Toyota is facing a potential safety issue with its highest profile vehicle, the Prius, the latest in a plague of quality problems that forced it to recall four million vehicles in 2009.
A growing number of owners allege that the brakes on the third-generation, 2010 Toyota Prius can malfunction unexpectedly, with at least 20 complaints filed so far with the National Highway Traffic Safety Administration.
The Japanese automaker said it has launched its own investigation.
Robert Becker, 39, is one of those filing among at least 20 who have already submitted their concerns to the National Highway Traffic Safety Administration's Office of Defects Investigation.
He says he was heading to work on the west side of Manhattan, coming up to an intersection and squeezing the brakes of his 2010 Prius to slow down.
But when the car hit a pothole, Becker suddenly had the "sensation of losing control," as the brakes released, forcing him to slam down on the pedal.
"It scared the hell out of me. I wasn't sure I could stop in time," he said, adding the problem has repeated itself a number of times since then.
Becker is not alone, as NHTSA's defects office reveals.
One complaint on file quotes an owner: "Initially, I convinced myself I must have been letting up on the brake when I hit the bump, but when this same thing happened three days ago on slippery, icy roads, I knew for 100 percent certain I had not let up on the brake."
The Prius brake problem has become a hot topic on numerous websites, but federal investigators are so far declining to comment, although the file is open to the public.
Toyota admits it is aware of what a spokesman called "the behavior people are reporting."
"We're investigating those complaints as quickly as possible," spokesman Mike Michels added.
Exactly what is happening is unclear. Like the vehicle's gasoline-electric powertrain, the brakes are also a hybrid technology.
During light to moderate braking, the car is slowed by a regenerative system that turns the vehicle's kinetic energy into electricity, which is then stored in a battery. For more aggressive stops, the Prius also has a conventional hydraulic brake system.
Some speculation focuses on the regenerative system, and whether a sharp jolt to the vehicle could inadvertently trick vehicle sensors and controls into releasing the brakes.
But Michels cautioned Toyota will have to look at a variety of things. "Rather than throwing out theories, the important thing is to do a scientific analysis. When we have an answer, we will provide it to owners as soon as possible," he said.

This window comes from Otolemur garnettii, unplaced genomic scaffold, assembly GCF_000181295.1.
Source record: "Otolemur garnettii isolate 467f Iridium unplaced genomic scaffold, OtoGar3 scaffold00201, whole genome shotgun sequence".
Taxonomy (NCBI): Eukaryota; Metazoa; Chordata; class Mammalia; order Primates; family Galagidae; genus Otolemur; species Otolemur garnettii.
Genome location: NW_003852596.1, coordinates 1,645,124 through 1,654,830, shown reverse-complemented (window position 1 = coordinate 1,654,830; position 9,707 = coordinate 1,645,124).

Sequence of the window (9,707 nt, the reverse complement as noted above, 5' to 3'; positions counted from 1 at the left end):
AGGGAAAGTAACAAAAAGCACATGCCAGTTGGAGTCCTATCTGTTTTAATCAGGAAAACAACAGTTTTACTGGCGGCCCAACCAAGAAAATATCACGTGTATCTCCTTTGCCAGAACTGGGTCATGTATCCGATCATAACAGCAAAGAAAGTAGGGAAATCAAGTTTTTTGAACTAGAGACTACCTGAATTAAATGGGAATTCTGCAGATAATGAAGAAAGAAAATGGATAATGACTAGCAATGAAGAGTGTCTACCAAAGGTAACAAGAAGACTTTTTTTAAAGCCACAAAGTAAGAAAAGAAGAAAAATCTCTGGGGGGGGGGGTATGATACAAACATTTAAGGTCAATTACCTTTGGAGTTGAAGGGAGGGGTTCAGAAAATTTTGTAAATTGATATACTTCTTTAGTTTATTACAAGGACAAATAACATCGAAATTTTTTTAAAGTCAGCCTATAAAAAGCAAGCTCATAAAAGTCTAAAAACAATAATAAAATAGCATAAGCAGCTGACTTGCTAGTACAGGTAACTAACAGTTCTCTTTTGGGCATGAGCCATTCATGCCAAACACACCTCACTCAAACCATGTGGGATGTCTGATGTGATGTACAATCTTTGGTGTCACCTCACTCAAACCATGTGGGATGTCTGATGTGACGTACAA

The Prius problem is one of the last things Toyota needs right now.
Just 12 months ago the automaker was basking in headlines reporting that it had finally beaten arch-rival General Motors to become the world's best-selling automaker.
But by March, things didn't look so good. Battered by the recession in the US, its key market, the maker reported its first annual loss in a half century.
In August, a California Highway Patrol officer and three members of his family were killed in a fiery crash when their Lexus went out of control.
Two months later, Toyota announced it would recall 3.8 million vehicles, blaming the problem on floor mats that could come loose and jam the accelerator pedal.
Another recall impacted 110,000 Tundra pickups which, according to NHTSA, are prone to "excessive corrosion" so severe their brakes could fail.
In all, Toyota will have recalled around four million cars, trucks and crossovers, in the United States, during 2009. That's about four times more than in previous years.
And it means Toyota will have recalled more vehicles than any other auto manufacturer for the first time ever.
It is looking like 2010 could also be a difficult year. Another probe was recently opened by the government into complaints that 2006 versions of Toyota's Corolla and Matrix models may be prone to unexpected stalling, sometimes at highway speeds.
Although Prius sales will only account for about 100,000 units this year, less than seven percent of Toyota's US total, it has been positioned as the company's halo vehicle due to its environmentally-friendly hybrid technology.
But analyst Stephanie Brinley, of AutoPacific, Inc., warned that if it is suddenly seen as dangerous, the damage to Toyota could be huge.
Early customers may be more willing to accept problems with new technology, she added, but for "late adopters, who care more about mileage and less about technology, this could be a red flag."